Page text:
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Name:_______________________________________________

__________________________
4.NBT.1
Tom wrote the number 45,378.
36,721

Date:

Bill wrote the number

How many times greater is the 7 in Bills


number than the 7 in Toms number?
_________________________
Use pictures, numbers, or words to demonstrate your reasoning.

Name:_______________________________________________
__________________________
4.NBT.1
Tom wrote the number 45,378.
36,721

Date:

Bill wrote the number

How many times greater is the 7 in Bills


number than the 7 in Toms number?
_________________________

Use pictures, numbers, or words to demonstrate your reasoning.

Elementary Mathematics Office Howard County Public School System 2013-2014

Teacher notes:
Students may do calculations on the paper, either to solve or to check
their work. You may also choose to give students extra paper on which they
can do their work.
The target concept of this task is described in 4.NBT.1: Recognize that in a
multi-digit whole number, a digit in one place represents ten times what it
represents in the place to its right. For example, recognize that 700 70 =
10 by applying concepts of place value and division.
For this task, students should identify that the 7 in Bills number is 10
times the size of the 7 in Toms number. Their work should show an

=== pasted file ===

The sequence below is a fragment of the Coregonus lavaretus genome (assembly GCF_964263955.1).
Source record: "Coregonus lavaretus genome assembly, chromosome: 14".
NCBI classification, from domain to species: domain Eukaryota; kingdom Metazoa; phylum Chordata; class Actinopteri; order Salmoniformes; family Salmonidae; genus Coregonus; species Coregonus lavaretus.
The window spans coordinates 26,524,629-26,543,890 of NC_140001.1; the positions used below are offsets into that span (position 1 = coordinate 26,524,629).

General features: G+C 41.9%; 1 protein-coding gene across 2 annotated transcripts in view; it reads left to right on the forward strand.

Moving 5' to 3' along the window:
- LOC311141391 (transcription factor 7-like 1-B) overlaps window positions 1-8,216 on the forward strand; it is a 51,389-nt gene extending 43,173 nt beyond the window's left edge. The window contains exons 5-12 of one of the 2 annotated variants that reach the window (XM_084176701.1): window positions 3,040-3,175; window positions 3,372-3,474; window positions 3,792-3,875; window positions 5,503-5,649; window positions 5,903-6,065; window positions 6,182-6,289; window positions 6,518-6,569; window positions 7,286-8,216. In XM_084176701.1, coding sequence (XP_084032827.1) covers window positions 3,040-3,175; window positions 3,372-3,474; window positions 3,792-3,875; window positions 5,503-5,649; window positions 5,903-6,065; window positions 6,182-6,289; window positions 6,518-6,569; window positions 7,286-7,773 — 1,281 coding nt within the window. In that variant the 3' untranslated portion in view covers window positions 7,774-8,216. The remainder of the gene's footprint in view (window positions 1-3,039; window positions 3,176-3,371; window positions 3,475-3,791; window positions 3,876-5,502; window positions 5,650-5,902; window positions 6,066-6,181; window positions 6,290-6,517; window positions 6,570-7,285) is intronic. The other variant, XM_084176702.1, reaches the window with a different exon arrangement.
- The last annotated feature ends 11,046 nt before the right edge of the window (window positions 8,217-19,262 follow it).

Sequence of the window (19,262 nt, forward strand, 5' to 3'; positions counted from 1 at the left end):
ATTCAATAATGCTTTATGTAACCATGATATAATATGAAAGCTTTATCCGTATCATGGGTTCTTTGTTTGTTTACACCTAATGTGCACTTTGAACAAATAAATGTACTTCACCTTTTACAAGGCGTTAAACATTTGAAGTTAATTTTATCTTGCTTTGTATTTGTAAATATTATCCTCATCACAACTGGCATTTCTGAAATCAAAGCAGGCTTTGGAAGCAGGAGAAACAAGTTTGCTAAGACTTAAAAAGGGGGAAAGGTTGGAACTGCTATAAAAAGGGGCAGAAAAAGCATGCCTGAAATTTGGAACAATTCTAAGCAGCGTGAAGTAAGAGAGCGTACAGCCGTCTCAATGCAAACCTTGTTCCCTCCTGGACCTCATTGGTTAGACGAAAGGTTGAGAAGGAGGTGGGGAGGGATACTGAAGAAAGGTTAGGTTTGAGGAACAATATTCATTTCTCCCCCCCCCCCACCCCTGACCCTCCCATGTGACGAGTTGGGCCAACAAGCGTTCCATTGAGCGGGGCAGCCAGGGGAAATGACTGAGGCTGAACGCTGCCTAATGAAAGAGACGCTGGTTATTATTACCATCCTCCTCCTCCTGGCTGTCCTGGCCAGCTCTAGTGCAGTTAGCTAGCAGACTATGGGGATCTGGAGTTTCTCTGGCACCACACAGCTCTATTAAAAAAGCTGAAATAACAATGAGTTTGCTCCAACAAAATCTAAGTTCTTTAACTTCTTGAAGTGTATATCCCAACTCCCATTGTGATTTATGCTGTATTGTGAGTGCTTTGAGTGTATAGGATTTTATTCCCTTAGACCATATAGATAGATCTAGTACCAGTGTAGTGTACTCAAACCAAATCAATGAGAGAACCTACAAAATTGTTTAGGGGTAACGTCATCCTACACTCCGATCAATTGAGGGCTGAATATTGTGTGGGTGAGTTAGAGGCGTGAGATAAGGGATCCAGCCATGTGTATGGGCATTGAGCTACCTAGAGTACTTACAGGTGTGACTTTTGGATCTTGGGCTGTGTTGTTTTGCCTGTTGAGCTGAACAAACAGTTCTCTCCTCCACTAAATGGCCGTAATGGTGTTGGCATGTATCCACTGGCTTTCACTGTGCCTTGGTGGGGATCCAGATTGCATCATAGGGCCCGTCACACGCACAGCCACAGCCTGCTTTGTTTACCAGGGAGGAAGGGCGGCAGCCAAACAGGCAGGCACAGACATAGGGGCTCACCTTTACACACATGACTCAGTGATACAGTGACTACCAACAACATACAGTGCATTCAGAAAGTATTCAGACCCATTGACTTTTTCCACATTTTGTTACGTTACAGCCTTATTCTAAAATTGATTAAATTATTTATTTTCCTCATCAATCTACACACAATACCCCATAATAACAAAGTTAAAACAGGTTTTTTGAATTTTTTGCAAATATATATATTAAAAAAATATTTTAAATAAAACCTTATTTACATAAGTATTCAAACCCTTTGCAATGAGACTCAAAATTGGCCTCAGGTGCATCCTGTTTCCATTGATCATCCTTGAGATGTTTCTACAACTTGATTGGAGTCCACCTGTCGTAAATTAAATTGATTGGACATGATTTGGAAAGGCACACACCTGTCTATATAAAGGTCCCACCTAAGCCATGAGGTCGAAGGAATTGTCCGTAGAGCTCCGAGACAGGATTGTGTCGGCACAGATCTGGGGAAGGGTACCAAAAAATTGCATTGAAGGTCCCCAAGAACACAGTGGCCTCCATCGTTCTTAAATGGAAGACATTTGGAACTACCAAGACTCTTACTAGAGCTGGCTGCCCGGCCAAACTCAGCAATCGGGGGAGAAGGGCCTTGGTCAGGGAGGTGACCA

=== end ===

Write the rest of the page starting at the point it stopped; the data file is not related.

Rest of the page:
understanding that the 7 in Bills number is worth 700 and the 7 in Toms
number is worth 70, and 700 is ten times the size of 70.
When scoring this task, you may choose to use the level of student work to
distinguish between a 3 and a 2 or a 2 and a 1. If you decide to account for
the students work when grading, it is important to make sure the students
know in advance of working that the task will be graded based on the
correct answers and their work.

Not yet: Student shows evidence of


misunderstanding, incorrect concept or
procedure.
0 Unsatisfactory:
1 Marginal:
Little
Partial
Accomplishment
Accomplishment

Got It: Student essentially understands the


target concept.

The task is attempted


and some
mathematical effort is
made. There may be
fragments of
accomplishment but
little or no success.
Further teaching is
required.

Student could work to


full accomplishment
with minimal feedback
from teacher. Errors
are minor. Teacher is
confident that
understanding is
adequate to
accomplish the
objective with minimal
assistance.

Part of the task is


accomplished, but
there is lack of
evidence of
understanding or
evidence of not
understanding. Further
teaching is required.

2 Proficient:
Substantial
Accomplishment

3 Excellent:
Full Accomplishment
Strategy and execution
meet the content,
process, and
qualitative demands of
the task or concept.
Student can
communicate ideas.
May have minor errors
that do not impact the
mathematics.

Adapted from Van de Walle, J. (2004) Elementary and Middle School Mathematics: Teaching Developmentally. Boston: Pearson Education, 65

Elementary Mathematics Office Howard County Public School System 2013-2014